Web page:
Despite the little substance to the summit, President Ma’s reference to ‘one China’ has sparked severe criticism back in Taiwan
For the first time since the creation of the People’s Republic of China after the end of the Chinese Civil War in 1949, the leaders of Taiwan and China met in Singapore on November 7, in a summit that has been widely described as “historic.” Historic it certainly was, and this was the big news internationally on Saturday. But as expected, photo ops and a long handshake aside, the landmark meeting yielded precious little substance and is unlikely to have much of an impact on future relations between Taiwan and China, as that will be decided elsewhere.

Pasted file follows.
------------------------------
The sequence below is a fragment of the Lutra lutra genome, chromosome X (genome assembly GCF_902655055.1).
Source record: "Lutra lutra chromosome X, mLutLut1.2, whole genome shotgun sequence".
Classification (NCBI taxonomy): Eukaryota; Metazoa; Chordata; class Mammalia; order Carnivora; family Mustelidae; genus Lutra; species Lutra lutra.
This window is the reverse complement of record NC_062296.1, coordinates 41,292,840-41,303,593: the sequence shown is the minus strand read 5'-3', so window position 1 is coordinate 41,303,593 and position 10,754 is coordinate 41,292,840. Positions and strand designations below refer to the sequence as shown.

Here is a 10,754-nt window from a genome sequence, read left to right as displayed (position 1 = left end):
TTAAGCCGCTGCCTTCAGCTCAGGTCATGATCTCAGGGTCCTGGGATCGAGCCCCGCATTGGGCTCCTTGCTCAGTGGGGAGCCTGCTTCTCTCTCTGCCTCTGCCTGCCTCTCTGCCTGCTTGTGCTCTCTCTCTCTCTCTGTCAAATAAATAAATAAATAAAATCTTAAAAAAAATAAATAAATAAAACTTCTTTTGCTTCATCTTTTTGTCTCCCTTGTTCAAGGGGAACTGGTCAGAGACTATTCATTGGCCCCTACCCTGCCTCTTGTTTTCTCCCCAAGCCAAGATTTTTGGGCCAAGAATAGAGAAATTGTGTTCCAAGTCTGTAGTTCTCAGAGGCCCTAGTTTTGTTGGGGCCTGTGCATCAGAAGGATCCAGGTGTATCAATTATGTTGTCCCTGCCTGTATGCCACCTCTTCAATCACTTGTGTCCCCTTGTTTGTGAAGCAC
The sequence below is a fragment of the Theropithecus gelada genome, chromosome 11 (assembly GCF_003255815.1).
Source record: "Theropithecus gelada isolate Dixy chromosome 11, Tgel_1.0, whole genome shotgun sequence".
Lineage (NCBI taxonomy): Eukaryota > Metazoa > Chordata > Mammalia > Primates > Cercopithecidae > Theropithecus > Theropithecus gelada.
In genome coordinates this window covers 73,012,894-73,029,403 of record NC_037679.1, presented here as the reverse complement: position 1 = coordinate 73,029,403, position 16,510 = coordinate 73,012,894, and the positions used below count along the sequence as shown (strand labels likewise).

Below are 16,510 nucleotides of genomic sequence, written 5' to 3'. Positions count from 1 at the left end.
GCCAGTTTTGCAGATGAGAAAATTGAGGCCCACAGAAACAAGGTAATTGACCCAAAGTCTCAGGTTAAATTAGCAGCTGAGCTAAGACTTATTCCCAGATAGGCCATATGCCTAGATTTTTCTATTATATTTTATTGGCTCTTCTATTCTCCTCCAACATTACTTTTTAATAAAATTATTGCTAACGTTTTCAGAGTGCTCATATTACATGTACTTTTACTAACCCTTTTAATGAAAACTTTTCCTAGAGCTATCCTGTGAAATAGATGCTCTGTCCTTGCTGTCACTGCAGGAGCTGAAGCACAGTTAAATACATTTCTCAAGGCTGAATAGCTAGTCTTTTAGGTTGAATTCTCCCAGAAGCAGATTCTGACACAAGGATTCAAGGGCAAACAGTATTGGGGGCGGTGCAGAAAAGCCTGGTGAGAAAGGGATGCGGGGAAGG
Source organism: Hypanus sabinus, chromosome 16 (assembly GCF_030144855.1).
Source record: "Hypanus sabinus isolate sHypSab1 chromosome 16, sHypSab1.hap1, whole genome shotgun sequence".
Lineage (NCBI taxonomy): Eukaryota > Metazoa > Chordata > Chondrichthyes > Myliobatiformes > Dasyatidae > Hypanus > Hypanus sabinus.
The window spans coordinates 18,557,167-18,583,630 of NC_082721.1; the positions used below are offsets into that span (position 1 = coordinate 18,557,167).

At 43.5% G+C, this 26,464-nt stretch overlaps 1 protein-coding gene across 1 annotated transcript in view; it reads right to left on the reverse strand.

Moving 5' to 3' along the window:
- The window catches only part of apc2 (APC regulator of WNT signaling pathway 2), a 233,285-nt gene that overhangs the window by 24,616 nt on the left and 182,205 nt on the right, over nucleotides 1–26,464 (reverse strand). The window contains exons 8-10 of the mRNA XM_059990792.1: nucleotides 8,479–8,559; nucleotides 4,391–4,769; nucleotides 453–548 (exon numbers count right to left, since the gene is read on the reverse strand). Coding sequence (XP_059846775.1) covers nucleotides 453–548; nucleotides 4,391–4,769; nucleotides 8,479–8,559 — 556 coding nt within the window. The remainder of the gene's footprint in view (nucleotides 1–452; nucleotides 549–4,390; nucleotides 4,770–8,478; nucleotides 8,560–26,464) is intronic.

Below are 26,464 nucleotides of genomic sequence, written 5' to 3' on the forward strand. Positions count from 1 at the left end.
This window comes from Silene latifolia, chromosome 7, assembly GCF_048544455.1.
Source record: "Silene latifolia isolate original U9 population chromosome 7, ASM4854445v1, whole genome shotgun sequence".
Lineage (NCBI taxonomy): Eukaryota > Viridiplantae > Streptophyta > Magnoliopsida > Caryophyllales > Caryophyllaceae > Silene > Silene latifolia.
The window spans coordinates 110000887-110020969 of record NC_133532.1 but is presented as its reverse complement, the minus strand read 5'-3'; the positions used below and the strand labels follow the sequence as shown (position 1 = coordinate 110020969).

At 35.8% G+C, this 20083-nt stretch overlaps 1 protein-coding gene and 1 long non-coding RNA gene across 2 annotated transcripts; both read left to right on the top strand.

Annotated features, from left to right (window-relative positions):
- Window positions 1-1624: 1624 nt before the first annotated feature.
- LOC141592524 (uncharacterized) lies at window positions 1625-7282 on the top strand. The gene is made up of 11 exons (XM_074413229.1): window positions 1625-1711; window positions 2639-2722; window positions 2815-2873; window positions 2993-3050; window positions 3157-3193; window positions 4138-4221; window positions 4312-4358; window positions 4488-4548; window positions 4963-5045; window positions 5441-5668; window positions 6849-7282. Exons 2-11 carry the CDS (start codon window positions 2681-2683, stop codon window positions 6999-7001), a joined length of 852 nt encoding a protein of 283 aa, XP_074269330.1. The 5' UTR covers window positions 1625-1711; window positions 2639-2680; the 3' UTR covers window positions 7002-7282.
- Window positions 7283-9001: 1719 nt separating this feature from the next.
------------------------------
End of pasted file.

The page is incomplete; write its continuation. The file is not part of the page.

Media worldwide, which normally fail to pay attention to Taiwan, took a sudden interest in the place following the sudden announcement, late on November 3, that Chinese President Xi Jinping (習近平) and Taiwanese President Ma Ying-jeou (馬英九) would hold a meeting in a third country on November 7. No sooner had the news spread than talking heads began talking of a “game changer,” of a new phase in relations across the Taiwan Strait, which until a few years ago had been regarded as a dangerous flashpoint.
My article, published today on Thinking Taiwan, continues here.